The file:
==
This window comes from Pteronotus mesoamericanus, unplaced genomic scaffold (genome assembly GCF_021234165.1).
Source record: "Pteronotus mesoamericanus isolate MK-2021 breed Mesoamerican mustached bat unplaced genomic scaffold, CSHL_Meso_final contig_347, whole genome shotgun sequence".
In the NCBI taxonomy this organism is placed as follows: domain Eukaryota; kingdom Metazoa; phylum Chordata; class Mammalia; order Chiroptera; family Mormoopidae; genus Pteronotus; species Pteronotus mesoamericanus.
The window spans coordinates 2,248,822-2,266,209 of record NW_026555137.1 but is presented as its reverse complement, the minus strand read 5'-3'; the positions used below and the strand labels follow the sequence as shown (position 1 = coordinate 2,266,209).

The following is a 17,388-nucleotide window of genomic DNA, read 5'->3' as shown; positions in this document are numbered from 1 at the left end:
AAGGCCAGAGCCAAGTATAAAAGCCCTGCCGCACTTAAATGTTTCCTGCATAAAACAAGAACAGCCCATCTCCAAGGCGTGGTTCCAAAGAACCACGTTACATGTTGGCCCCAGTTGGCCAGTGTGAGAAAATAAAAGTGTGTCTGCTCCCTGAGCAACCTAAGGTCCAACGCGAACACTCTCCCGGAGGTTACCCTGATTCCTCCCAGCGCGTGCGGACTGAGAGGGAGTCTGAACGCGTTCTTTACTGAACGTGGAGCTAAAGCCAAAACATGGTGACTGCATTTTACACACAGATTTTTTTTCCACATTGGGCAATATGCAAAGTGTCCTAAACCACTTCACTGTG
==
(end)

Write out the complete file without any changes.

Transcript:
This window comes from Pteronotus mesoamericanus, unplaced genomic scaffold (genome assembly GCF_021234165.1).
Source record: "Pteronotus mesoamericanus isolate MK-2021 breed Mesoamerican mustached bat unplaced genomic scaffold, CSHL_Meso_final contig_347, whole genome shotgun sequence".
In the NCBI taxonomy this organism is placed as follows: domain Eukaryota; kingdom Metazoa; phylum Chordata; class Mammalia; order Chiroptera; family Mormoopidae; genus Pteronotus; species Pteronotus mesoamericanus.
The window spans coordinates 2,248,822-2,266,209 of record NW_026555137.1 but is presented as its reverse complement, the minus strand read 5'-3'; the positions used below and the strand labels follow the sequence as shown (position 1 = coordinate 2,266,209).

The following is a 17,388-nucleotide window of genomic DNA, read 5'->3' as shown; positions in this document are numbered from 1 at the left end:
AAGGCCAGAGCCAAGTATAAAAGCCCTGCCGCACTTAAATGTTTCCTGCATAAAACAAGAACAGCCCATCTCCAAGGCGTGGTTCCAAAGAACCACGTTACATGTTGGCCCCAGTTGGCCAGTGTGAGAAAATAAAAGTGTGTCTGCTCCCTGAGCAACCTAAGGTCCAACGCGAACACTCTCCCGGAGGTTACCCTGATTCCTCCCAGCGCGTGCGGACTGAGAGGGAGTCTGAACGCGTTCTTTACTGAACGTGGAGCTAAAGCCAAAACATGGTGACTGCATTTTACACACAGATTTTTTTTCCACATTGGGCAATATGCAAAGTGTCCTAAACCACTTCACTGTG